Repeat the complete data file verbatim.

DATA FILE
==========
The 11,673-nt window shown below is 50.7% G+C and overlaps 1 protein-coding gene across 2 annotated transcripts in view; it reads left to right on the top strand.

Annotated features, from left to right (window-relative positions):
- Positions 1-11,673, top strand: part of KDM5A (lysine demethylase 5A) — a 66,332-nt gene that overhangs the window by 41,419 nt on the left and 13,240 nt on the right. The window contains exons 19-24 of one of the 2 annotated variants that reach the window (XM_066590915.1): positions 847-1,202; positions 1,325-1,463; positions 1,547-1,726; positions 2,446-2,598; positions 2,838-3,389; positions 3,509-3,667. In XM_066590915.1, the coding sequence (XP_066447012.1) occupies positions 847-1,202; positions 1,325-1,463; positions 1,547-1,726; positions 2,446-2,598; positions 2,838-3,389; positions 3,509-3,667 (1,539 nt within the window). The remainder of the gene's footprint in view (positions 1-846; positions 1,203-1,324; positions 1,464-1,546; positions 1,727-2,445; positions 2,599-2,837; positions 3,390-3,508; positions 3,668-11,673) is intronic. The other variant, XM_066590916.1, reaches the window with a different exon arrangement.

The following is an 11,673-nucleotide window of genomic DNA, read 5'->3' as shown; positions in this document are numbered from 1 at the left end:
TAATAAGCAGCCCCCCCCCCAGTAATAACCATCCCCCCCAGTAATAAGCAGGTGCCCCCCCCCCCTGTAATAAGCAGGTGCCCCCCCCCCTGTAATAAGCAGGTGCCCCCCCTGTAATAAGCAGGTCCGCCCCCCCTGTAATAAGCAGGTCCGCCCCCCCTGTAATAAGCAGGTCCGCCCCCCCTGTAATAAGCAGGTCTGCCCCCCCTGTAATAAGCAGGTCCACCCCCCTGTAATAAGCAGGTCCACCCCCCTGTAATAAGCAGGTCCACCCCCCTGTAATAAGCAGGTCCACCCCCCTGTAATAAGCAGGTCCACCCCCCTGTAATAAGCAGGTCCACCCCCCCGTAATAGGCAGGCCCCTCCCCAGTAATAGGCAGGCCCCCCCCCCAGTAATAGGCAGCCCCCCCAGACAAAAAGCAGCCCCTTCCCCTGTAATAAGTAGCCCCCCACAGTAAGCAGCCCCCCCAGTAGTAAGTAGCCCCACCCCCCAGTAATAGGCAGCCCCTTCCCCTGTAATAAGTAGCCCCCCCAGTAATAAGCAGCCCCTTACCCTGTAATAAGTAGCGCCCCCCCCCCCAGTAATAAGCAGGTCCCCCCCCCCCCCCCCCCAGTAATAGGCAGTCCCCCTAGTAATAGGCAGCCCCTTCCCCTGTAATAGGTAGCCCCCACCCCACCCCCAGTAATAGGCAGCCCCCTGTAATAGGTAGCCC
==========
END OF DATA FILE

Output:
The 11,673-nt window shown below is 50.7% G+C and overlaps 1 protein-coding gene across 2 annotated transcripts in view; it reads left to right on the top strand.

Annotated features, from left to right (window-relative positions):
- Positions 1-11,673, top strand: part of KDM5A (lysine demethylase 5A) — a 66,332-nt gene that overhangs the window by 41,419 nt on the left and 13,240 nt on the right. The window contains exons 19-24 of one of the 2 annotated variants that reach the window (XM_066590915.1): positions 847-1,202; positions 1,325-1,463; positions 1,547-1,726; positions 2,446-2,598; positions 2,838-3,389; positions 3,509-3,667. In XM_066590915.1, the coding sequence (XP_066447012.1) occupies positions 847-1,202; positions 1,325-1,463; positions 1,547-1,726; positions 2,446-2,598; positions 2,838-3,389; positions 3,509-3,667 (1,539 nt within the window). The remainder of the gene's footprint in view (positions 1-846; positions 1,203-1,324; positions 1,464-1,546; positions 1,727-2,445; positions 2,599-2,837; positions 3,390-3,508; positions 3,668-11,673) is intronic. The other variant, XM_066590916.1, reaches the window with a different exon arrangement.

The following is an 11,673-nucleotide window of genomic DNA, read 5'->3' as shown; positions in this document are numbered from 1 at the left end:
TAATAAGCAGCCCCCCCCCCAGTAATAACCATCCCCCCCAGTAATAAGCAGGTGCCCCCCCCCCCTGTAATAAGCAGGTGCCCCCCCCCCTGTAATAAGCAGGTGCCCCCCCTGTAATAAGCAGGTCCGCCCCCCCTGTAATAAGCAGGTCCGCCCCCCCTGTAATAAGCAGGTCCGCCCCCCCTGTAATAAGCAGGTCTGCCCCCCCTGTAATAAGCAGGTCCACCCCCCTGTAATAAGCAGGTCCACCCCCCTGTAATAAGCAGGTCCACCCCCCTGTAATAAGCAGGTCCACCCCCCTGTAATAAGCAGGTCCACCCCCCTGTAATAAGCAGGTCCACCCCCCCGTAATAGGCAGGCCCCTCCCCAGTAATAGGCAGGCCCCCCCCCCAGTAATAGGCAGCCCCCCCAGACAAAAAGCAGCCCCTTCCCCTGTAATAAGTAGCCCCCCACAGTAAGCAGCCCCCCCAGTAGTAAGTAGCCCCACCCCCCAGTAATAGGCAGCCCCTTCCCCTGTAATAAGTAGCCCCCCCAGTAATAAGCAGCCCCTTACCCTGTAATAAGTAGCGCCCCCCCCCCCAGTAATAAGCAGGTCCCCCCCCCCCCCCCCCCAGTAATAGGCAGTCCCCCTAGTAATAGGCAGCCCCTTCCCCTGTAATAGGTAGCCCCCACCCCACCCCCAGTAATAGGCAGCCCCCTGTAATAGGTAGCCC